Researchers have created a kind of "invisible ink for the biotech age" by spreading bacteria — engineered to glow — in encrypted patterns on paper, reports Wired's Brandon Keim. Tufts University chemist David Walt, who co-developed the system, says this "secret agent" application could be used to send cryptic messages.

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An artificial intelligence-based analysis suggests a third group of ancient hominins likely interbred with human ancestors, according to Popular Mechanics.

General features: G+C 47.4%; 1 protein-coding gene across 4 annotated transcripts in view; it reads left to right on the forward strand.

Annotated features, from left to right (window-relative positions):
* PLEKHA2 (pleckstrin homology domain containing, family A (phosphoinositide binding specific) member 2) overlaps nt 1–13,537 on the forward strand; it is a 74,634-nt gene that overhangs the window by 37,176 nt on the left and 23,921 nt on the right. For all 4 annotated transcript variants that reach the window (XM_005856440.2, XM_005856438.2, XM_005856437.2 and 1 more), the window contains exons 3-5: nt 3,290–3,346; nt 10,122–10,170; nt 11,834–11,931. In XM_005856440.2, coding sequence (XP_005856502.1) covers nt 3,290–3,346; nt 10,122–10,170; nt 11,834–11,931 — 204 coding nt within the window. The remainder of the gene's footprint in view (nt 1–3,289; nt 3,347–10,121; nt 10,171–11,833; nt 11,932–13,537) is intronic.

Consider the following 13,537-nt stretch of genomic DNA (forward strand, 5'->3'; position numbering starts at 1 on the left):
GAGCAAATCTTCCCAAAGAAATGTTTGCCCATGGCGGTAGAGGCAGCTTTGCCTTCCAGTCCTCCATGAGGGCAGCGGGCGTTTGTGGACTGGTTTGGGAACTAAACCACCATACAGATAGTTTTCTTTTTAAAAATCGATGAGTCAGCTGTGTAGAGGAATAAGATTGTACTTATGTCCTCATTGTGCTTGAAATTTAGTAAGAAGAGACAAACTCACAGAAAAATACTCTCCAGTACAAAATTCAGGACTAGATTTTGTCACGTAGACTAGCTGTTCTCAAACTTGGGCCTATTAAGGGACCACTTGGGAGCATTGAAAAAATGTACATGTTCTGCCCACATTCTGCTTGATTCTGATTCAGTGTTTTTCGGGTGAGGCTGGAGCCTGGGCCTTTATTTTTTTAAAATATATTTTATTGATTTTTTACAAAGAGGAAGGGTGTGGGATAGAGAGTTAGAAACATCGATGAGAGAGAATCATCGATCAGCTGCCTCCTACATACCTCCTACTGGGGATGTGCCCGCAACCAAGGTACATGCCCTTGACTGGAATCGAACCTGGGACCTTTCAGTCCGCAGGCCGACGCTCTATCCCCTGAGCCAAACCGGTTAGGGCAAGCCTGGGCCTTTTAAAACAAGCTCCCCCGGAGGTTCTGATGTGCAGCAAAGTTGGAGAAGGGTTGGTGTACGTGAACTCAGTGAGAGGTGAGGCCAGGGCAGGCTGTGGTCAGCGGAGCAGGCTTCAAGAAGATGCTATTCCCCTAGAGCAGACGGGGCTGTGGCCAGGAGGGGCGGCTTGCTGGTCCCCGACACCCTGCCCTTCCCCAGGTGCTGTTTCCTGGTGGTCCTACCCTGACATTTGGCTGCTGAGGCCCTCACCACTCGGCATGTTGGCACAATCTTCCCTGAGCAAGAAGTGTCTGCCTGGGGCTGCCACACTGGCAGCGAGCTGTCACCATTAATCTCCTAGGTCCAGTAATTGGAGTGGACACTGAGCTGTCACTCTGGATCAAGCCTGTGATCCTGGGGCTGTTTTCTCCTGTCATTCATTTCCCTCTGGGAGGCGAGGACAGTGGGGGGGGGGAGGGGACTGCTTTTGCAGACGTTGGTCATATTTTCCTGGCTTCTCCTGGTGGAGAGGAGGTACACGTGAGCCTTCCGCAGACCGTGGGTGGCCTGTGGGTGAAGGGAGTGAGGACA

In Science this week: reduction in bee phylogenetic diversity, and more.

The New York Times Magazine looks into paleogenomics and how it is revising what's know about human history, but also possibly ignoring lessons learned by archaeologists.

The Economist reports on Synthorx's efforts to use expanded DNA bases they generated to develop a new cancer drug.